Scientific research

Clinical and fundamental research are crucial for the progress of medicine. The research carried out at the CRG together with its partners broadens and deepens our expertise in the field of fertility. And this is necessary to offer out patients the best possible care.

However, due to cost cutting policies, government funding of research is under pressure. This is why the CRG and UZ Brussel are always looking for alternative forms of funding. Both companies and private persons are contacted.

We hope that you, a patient or colleague of the CRG, care to support our research efforts. You can do this – tax friendly and online - via our patronage programme Friend for new life.
 

Scientific Research at the the VUB

The Centre for Reproductive Medicine (CRG) of the University Hospital Brussels (UZ Brussel) carries out scientific research in a number of research areas in reproductive medicine. It concerns both clinical and clinical-translational research. It is carried at out the CRG itself, but also at the research laboratories of the Faculty of medicine of the Free University of Brussels (VUB) at the Brussels Health Campus in Jette.

CRG's clinical studies are mostly in the field of:
  • reproductive surgery,
  • reproductive andrology,
  • reproductive endocrinology,
  • oncofertility,
  • reproductive genetics, and
  • reproductive immunology.
In all these fields, doctors of the CRG work closely with the researchers of either the CRG itself, or a research group of the faculty of medicine.

The research at the faculty itself falls under the cluster of 'Reproductive Genetics and Regenerative Medicine' (REGE). This comprises seven research groups (*), four of which are connected to the CRG:
  • BITE: Biology of the Testes
  • FOBI: Follicle biology
  • REGE: Reproduction and Genetics
  • REIM: Reproduction and Implantation/Immunology
(*) Research groups at the VUB are given a four letter acronym.

In 2014, as many as 33 doctoral student were active at the CRG or in the research groups. Over the past ten years, the CRG and associated research groups published between 50 to 70 scientific publications every year (see scientific publications).

The current research projects at the UZ Brussel and the VUB comprise all fields of reproductive medicine. The research groups have a more specific focus.


See also BITE

This research group focuses on the biology of the testes.
  • We carry out research into freezing, cultivating and transplanting testicular stem cells.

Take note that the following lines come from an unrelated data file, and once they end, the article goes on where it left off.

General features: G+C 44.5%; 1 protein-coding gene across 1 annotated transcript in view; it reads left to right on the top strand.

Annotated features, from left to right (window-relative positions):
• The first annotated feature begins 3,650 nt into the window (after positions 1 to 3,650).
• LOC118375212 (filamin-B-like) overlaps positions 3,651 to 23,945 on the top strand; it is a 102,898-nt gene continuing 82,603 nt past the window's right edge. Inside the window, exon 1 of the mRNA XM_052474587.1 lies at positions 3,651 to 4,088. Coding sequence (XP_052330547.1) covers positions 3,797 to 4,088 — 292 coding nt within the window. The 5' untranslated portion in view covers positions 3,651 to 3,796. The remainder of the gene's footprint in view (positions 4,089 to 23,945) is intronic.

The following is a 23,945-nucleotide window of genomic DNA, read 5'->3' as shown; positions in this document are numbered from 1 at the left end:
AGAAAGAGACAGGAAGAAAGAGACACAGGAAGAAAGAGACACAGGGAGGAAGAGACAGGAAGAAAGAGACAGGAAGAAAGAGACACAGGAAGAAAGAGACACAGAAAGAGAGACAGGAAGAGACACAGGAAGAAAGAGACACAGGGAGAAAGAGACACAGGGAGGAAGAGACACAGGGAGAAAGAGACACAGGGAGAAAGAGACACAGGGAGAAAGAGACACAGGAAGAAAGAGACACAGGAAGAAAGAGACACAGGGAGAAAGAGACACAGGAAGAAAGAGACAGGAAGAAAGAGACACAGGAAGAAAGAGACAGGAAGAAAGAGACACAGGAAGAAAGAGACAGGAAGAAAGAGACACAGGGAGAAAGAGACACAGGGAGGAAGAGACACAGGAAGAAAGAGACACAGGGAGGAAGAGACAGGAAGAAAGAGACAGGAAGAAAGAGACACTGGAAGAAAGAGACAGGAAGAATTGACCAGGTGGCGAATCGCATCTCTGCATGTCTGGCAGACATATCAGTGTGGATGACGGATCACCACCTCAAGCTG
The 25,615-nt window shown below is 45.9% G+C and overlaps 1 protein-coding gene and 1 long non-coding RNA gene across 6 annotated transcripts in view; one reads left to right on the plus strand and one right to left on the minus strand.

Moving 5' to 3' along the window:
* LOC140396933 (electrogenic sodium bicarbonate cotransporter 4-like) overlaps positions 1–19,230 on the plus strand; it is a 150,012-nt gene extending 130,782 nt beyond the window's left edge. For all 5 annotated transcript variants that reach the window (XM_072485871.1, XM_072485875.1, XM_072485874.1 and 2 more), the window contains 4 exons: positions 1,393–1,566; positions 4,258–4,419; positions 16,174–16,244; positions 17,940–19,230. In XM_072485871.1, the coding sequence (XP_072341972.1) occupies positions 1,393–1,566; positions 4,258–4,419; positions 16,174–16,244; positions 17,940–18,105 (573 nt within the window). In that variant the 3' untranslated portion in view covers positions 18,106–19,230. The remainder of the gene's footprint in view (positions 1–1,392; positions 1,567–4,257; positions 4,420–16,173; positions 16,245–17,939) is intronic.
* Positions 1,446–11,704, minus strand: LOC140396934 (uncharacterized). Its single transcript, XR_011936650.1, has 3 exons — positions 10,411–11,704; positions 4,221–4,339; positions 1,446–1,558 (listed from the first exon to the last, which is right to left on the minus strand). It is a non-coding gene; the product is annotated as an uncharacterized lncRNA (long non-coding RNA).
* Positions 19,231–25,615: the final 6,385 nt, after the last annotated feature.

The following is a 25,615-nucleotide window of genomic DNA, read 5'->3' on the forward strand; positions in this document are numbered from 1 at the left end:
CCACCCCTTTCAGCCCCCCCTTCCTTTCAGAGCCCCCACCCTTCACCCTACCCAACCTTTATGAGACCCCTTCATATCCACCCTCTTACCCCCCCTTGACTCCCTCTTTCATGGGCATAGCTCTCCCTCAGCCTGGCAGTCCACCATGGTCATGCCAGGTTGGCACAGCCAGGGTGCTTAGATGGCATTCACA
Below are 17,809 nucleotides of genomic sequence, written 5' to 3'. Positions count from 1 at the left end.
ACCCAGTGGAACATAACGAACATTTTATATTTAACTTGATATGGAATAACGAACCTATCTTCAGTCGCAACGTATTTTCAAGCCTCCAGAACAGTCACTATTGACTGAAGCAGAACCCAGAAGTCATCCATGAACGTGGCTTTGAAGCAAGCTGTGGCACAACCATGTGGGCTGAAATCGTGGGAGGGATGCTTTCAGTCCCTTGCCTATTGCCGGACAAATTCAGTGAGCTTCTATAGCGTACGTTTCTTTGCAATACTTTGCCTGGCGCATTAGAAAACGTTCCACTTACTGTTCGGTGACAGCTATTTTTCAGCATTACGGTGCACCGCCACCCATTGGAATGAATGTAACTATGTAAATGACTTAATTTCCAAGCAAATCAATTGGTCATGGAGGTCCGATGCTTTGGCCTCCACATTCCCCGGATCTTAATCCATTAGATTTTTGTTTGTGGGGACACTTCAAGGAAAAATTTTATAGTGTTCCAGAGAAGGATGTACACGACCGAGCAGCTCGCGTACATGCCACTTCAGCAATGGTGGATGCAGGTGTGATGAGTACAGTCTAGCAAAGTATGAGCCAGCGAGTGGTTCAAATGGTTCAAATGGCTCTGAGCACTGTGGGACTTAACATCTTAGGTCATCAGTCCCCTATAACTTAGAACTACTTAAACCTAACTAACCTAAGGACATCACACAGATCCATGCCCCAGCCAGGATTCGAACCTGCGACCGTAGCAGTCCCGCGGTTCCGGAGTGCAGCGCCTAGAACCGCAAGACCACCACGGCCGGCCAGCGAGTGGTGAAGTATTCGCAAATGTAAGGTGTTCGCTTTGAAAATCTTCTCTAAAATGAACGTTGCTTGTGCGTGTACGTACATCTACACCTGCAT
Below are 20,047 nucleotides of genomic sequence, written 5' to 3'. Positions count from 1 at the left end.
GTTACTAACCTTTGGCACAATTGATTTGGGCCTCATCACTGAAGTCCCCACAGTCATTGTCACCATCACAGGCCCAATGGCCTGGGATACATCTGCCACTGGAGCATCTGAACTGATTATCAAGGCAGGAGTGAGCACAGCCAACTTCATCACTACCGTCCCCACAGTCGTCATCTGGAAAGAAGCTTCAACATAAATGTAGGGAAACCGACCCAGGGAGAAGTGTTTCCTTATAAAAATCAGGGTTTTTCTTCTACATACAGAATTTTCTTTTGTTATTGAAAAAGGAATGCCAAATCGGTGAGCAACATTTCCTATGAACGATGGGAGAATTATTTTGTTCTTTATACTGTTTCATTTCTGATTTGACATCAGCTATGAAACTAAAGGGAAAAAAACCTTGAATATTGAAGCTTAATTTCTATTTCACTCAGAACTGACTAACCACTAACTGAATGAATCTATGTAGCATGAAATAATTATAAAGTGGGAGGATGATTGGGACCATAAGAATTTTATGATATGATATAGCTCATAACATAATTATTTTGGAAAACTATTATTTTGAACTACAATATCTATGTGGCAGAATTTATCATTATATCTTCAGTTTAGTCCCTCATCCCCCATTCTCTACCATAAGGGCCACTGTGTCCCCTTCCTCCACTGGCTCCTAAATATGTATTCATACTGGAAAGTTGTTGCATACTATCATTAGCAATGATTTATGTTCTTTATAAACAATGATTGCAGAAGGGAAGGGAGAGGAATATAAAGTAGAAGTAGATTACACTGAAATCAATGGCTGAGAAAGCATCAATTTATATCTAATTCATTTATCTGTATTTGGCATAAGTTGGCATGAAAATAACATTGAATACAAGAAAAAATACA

We look for a solution for male infertility caused by the loss of stem cells in the testicle (where sperm is made). This could be a treatment to prevent sterility in men who are having/had cancer treatment.
    See also www.brusselsoncofertility.be .
  • We do research into in-vitro spermatogenesis, i.e. the maturation in the laboratory of sperm from stem cells or other progenitor cells.
    This is a partnership with national and international partners: Ghent University (Belgium), University Amsterdam (the Netherlands), the Karolinska Institute Stockholm (Sweden), the Hubrecht Institute Utrecht (the Netherlands), the University of Münster (Germany), the University of Edinburgh (Scotland), the Sapienza University of Rome (Italy) and the University of Helsinki (Finland).

 

See also FOBI

This research group focuses on the biology of the follicle.
We do research:
  • into in-vitro maturation, i.e. the maturation in the laboratory of immature eggs from the ovary,
  • into molecular markers which determined egg quality, and
  • into freezing ovarian tissue in patients who are having/had cancer treatment.
    This last research is in the field of oncofertility, the branch of medicine that wants to help cancer patients preserve their fertility for after the cancer treatment.
REGE is the biggest research group. See also REGE.

In this group, clinical and fundamental researchers carry out research into various genetic aspects of human reproduction.
  • In a clinical field
    • the CRG and the CMG (Centre for Medical Genetics) are working on follow-up research into the health of children born with the help of various assisted reproduction techniques (such as ICSI, vitrification, etc.), and
    • research is carried out into the possible genetic background of reproduction problems, i.e. into possible genetic causes of male or female infertility.
  • More fundamental research is carried out into embryonic stem cells and the possibilities of using embryonic stem cells for regenerative medicine.
See also REIM.

This research group focuses on reproduction and implantation in relationship with immunology.
This group does research in close co-operation with the CRG:
  • into the mechanisms that have a positive or negative effect on the implantation of an embryo in the uterus, and
  • into the effect of our immune system on implantation.
Other reproductive processes are also studied in this group.

The research is carried out in co-operation with a number of international partners such as the University of Amsterdam (the Netherlands) and the University of Warwick (UK).